Birding Notes

Reflections on birds and other wildlife on the edge of a southern woodland

Sunday, June 21, 2009

On the Summer Solstice – Scarlet Tanager, Red-tailed Hawks, Yellow-billed Cuckoo

Back home in northeast Georgia, we’re in the middle of a heat wave as summer officially arrives, with temperatures near 100 for the past few days, and more of the same in the forecast for next week. The rasp of cicadas rises and falls, and grasshoppers sing. Wasps, bees, dragonflies and other flying insects buzz and hum. Chimney Swifts chatter as they sweep low over the grass in the morning. Ruby-throated Hummingbirds visit the feeder and flowers on the back deck often. Red-eyed Vireos sing fast and constantly all day, but stay deep in the woods. Now and then I hear the sharp wheet of an Acadian Flycatcher from down near the creek.

The highlights of a morning walk for me – trying to beat the worst of the heat – were the summery call of a Yellow-billed Cuckoo, a pair of Red-tailed Hawks and a juvenile, and a Scarlet Tanager perched in a treetop and singing.

About 7:30 this morning it was already very warm and humid when I left the house. The sky was covered in high, rumpled clouds that drifted apart and faded away as I walked, clearing the way for another blistering sunny day. Around our yard the songs of a Northern Parula and a Pine Warbler sounded shady and cool. A Great-crested Flycatcher called whreep. Downy Woodpeckers and Red-bellied Woodpeckers rattled. Two Phoebes hunted from low branches.

Seven Crows stalked in the grass of a neighbor’s lawn across the street. Several Robins were scattered across the grass of another yard, and a couple of Robins sang from treetops. Blue-gray Gnatcatchers called spee from a thicket. Bluebirds flashed their colors all along the way, very active, and some perched in treetops and sang. Bird songs and calls generally were scattered and muffled and mostly in the distance, with a few exceptions – the dry cawp-cawp-cawp-cawp of a Yellow-billed Cuckoo, the lisping song of a Phoebe, the warbling of House Finches – and the enthusiastic songs of several Mockingbirds. One that sings from an area near the small pond does a near-perfect imitation of a Kingfisher’s rattle, as well as the scream of a Red-tailed Hawk, and variations on Carolina Wren, Brown-headed Nuthatch, White-eyed Vireo, Blue Jay, Cardinal and several more.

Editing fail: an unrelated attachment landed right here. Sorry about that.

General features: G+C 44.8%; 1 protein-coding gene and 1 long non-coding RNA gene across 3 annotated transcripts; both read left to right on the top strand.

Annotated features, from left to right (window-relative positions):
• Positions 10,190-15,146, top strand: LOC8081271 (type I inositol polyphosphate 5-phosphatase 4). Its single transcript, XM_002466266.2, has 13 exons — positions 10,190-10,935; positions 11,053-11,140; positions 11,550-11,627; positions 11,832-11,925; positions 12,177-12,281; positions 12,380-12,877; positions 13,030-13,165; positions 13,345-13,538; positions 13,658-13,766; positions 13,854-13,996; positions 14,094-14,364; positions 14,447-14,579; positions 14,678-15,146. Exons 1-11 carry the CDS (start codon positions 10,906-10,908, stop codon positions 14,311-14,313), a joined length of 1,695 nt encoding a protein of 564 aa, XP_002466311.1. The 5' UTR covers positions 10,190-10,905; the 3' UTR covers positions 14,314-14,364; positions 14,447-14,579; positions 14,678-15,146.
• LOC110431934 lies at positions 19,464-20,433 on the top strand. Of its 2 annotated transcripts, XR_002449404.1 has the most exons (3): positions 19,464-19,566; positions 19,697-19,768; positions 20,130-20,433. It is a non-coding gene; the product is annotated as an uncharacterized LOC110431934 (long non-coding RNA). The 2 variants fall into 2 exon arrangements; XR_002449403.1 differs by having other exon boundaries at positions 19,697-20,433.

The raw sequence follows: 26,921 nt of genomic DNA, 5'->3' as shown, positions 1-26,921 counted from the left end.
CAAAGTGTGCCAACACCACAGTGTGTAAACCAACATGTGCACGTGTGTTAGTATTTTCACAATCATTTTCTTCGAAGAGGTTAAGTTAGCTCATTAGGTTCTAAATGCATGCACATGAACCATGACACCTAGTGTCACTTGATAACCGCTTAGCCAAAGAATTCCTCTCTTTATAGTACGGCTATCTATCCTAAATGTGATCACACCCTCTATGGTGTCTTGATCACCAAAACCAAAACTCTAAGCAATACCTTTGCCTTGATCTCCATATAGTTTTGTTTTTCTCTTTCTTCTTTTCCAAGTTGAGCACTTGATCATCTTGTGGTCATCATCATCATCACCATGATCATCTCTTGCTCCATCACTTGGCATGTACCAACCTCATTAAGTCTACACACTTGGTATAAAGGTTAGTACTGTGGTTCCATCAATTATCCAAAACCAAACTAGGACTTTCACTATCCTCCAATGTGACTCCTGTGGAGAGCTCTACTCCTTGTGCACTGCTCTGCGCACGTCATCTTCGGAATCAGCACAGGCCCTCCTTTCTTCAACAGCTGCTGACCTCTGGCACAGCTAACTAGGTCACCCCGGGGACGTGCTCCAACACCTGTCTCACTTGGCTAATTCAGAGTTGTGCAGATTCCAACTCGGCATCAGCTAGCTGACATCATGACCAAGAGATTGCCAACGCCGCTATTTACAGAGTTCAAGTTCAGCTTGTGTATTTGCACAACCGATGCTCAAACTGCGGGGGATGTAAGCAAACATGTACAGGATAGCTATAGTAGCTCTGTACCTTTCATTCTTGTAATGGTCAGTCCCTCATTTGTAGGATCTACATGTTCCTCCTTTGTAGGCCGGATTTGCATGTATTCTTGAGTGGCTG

Goldfinches passed over, trailing their potato-chip calls, House Wrens sang cheery, energetic bursts of song here and there. Carolina Wrens, Chickadees, Titmice, Blue Jays, Cardinals and too many Brown-headed Cowbirds sang or called.

When I got to the old field, a Red-tailed Hawk was sitting on top of a pole overlooking the highway. Several mornings during the past week, two Red-tailed Hawks and one juvenile have been around this area – the juvenile often screaming while the adults perch quietly. This time, while I was watching, a second Red-tailed Hawk flew up and joined the first one on top of the same pole. Both of these were adults. They lifted their wings, looking as if they had a little trouble finding footing, but then they both settled down and sat there sharing the space, facing in opposite directions. I walked on, and when I saw them again on my way back, one had flown to the next pole out over the highway. A third Red-tailed Hawk – the juvenile – then circled high over the same area, crying repeatedly.

Earlier in the week a single Indigo Bunting sang almost every day in or near the field – sweet-sweet, chew-chew, sweet-sweet – but this morning it wasn’t there.

As I got close to home again, I heard the squeaking calls of Brown-headed Nuthatches, the long dry trill of a Chipping Sparrow, and saw several Bluebirds perched in trees and flying from place to place. But the best part of the walk came just as I reached our driveway, when I heard a few hoarse bars of a song and saw a tiny shape in the leaves at the top of a water oak across the street. It was a glass-red Scarlet Tanager, singing, in the same territory where one sang all day every day last summer.


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